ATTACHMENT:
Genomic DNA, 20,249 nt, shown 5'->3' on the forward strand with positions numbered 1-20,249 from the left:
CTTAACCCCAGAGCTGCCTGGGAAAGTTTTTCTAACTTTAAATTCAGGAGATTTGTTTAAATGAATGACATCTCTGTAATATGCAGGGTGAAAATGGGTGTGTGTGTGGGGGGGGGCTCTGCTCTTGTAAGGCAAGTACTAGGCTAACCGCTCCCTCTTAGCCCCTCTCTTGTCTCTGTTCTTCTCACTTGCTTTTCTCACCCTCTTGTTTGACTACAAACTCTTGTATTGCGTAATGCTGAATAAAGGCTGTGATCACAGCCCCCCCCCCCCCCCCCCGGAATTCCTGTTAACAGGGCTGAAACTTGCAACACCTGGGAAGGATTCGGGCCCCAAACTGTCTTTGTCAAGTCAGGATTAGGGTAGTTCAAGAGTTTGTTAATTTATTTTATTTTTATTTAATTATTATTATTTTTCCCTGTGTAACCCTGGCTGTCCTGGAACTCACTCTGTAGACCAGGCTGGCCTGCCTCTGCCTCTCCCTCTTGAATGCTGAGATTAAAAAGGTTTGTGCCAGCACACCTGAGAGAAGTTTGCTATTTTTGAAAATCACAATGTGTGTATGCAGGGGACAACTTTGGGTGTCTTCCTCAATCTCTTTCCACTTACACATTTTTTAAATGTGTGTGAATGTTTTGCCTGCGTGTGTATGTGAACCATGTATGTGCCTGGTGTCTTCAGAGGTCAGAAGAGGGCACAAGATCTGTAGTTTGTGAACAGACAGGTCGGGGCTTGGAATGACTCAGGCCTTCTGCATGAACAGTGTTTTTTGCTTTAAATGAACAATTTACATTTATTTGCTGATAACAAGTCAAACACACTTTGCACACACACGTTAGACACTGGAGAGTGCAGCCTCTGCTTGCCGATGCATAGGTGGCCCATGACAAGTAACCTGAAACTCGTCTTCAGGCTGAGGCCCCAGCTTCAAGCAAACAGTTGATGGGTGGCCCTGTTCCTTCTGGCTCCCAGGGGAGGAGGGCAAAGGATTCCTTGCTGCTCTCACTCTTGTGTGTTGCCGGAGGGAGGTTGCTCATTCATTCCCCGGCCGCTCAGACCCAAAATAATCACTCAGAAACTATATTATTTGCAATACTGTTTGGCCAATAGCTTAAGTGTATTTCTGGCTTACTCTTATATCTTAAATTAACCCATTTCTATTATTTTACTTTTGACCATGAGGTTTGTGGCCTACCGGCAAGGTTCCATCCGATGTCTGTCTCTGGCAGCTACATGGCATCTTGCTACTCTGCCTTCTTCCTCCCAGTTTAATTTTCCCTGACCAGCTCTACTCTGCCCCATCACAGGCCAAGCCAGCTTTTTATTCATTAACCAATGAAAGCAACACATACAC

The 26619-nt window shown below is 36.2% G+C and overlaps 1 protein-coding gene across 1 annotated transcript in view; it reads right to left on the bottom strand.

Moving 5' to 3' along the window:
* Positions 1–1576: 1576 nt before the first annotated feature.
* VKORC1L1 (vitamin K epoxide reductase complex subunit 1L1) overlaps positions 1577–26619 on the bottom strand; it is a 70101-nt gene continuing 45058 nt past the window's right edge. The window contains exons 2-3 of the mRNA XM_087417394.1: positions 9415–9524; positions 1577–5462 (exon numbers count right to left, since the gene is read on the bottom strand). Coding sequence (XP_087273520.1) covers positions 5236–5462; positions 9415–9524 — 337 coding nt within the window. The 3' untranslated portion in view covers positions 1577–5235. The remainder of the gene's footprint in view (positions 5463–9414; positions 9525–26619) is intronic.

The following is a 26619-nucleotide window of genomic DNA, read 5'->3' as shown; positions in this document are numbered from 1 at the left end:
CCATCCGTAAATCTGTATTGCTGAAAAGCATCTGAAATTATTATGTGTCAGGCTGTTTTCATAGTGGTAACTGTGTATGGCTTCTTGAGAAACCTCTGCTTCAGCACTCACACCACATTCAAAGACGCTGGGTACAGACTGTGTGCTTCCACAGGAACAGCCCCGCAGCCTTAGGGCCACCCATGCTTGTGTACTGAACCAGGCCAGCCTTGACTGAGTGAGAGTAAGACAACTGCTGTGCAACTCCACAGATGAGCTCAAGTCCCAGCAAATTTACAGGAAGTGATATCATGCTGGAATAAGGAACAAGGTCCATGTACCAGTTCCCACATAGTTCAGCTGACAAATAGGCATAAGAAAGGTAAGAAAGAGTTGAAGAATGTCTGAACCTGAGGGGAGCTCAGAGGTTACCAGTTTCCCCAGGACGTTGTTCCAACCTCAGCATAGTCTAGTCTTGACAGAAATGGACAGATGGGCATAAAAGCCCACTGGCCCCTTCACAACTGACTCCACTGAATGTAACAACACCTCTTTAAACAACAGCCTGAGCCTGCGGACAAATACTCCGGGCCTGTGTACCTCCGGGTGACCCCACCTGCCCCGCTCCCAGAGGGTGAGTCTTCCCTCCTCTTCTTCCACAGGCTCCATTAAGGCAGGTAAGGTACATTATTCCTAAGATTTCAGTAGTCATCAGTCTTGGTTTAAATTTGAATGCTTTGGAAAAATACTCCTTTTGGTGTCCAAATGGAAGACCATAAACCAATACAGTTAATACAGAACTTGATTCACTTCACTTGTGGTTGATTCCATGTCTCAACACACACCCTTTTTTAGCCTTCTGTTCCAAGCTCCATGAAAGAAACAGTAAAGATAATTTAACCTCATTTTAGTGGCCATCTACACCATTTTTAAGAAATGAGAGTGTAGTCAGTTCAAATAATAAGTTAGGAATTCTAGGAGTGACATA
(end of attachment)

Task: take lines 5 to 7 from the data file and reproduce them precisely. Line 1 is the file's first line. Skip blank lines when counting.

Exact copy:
* Positions 1–1576: 1576 nt before the first annotated feature.
* VKORC1L1 (vitamin K epoxide reductase complex subunit 1L1) overlaps positions 1577–26619 on the bottom strand; it is a 70101-nt gene continuing 45058 nt past the window's right edge. The window contains exons 2-3 of the mRNA XM_087417394.1: positions 9415–9524; positions 1577–5462 (exon numbers count right to left, since the gene is read on the bottom strand). Coding sequence (XP_087273520.1) covers positions 5236–5462; positions 9415–9524 — 337 coding nt within the window. The 3' untranslated portion in view covers positions 1577–5235. The remainder of the gene's footprint in view (positions 5463–9414; positions 9525–26619) is intronic.

The following is a 26619-nucleotide window of genomic DNA, read 5'->3' as shown; positions in this document are numbered from 1 at the left end: